Your right to information as a shareholder

Have you ever found yourself in a situation where you, as a shareholder, needed more information than you were given by the management board? It’s only logical that you want to know what’s going on in the company in which you are a shareholder.

But the management board is responsible for the day-to-day management of the company and is not always available or doesn’t always feel it is necessary or desirable for the shareholders to be checking up on it too much.

It can be very difficult if the expectations of the General Meeting and the management board are at odds with each other. The management board wants to be able to manage and run the business with a level of autonomy. The shareholders want to be kept informed because it is they who run the financial risk.

But how much information is reasonable? How much does a shareholder need? And when does it become just meddling?

First and foremost, it is good know what the law says about this: ‘the management board and the supervisory board [if there is one] will provide it [the general meeting] with all the requested information, unless a compelling interest of the company prevents this.’

Under the law, therefore, the right to information is a right of the general meeting of shareholders and not a separate right of an individual shareholder. However, each individual shareholder has the right to ask questions at the general meeting, which the company (the management board) will be required to answer.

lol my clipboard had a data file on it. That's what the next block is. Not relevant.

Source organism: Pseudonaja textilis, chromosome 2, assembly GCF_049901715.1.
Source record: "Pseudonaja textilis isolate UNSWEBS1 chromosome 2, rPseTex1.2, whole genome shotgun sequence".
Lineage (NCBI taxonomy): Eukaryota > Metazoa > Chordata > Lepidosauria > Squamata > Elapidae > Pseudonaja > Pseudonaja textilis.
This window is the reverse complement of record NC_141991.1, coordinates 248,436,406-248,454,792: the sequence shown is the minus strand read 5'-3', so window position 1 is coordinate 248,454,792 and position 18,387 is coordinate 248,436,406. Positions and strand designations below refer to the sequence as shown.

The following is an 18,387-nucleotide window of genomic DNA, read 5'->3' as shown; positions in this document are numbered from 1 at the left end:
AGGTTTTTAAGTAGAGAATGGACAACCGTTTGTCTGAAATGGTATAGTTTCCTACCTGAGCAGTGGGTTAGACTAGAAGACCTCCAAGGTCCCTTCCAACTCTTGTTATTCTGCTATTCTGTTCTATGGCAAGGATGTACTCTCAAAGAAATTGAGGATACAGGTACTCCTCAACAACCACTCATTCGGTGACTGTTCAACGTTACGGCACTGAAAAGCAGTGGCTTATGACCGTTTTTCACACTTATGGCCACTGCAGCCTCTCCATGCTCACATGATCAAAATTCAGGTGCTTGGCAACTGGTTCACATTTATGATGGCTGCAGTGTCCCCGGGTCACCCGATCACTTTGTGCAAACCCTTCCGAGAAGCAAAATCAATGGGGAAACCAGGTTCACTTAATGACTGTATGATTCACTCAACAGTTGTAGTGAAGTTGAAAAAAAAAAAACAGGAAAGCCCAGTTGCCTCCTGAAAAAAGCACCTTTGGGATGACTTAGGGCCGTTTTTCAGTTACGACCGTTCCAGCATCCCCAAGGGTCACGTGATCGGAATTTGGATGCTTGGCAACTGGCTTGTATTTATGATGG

An example of a compelling interest that would prevent information from being shared with the general meeting could be the suspicion that one or more shareholders are leaking information to third parties, which could harm the company’s competitive position. Another example is the situation where internal relations within the company could be severely damaged if certain information were to be shared with the general meeting.

It is already clear from the text of the law and the examples that company directors must exercise extreme caution in invoking this exception.

Besides the general meeting of shareholders’ right to information, under certain reasonable conditions an individual shareholder may request information that is specifically important to him. This right, however, is not as enshrined in law as the right of the general meeting to obtain information. In order to determine whether an individual shareholder has the right to certain information, the law, the articles of association, any shareholders’ agreements and public and personal interests are important.

One could imagine, for example, a situation in which three shareholders together hold the entire capital, but two of the three shareholders hold the majority of the shares and act together, and perhaps are both directors too. In that case, it is reasonable for the third minority shareholder to request additional information, certainly if there may be a conflict of interests.

In order to avoid any doubt or discussion, we advise including in the shareholders’ agreement some provisions on how often and in what manner the management board will provide the individual shareholders with what information. The format of the articles of association also deserves the necessary attention on this point, about which we would be pleased to advise you.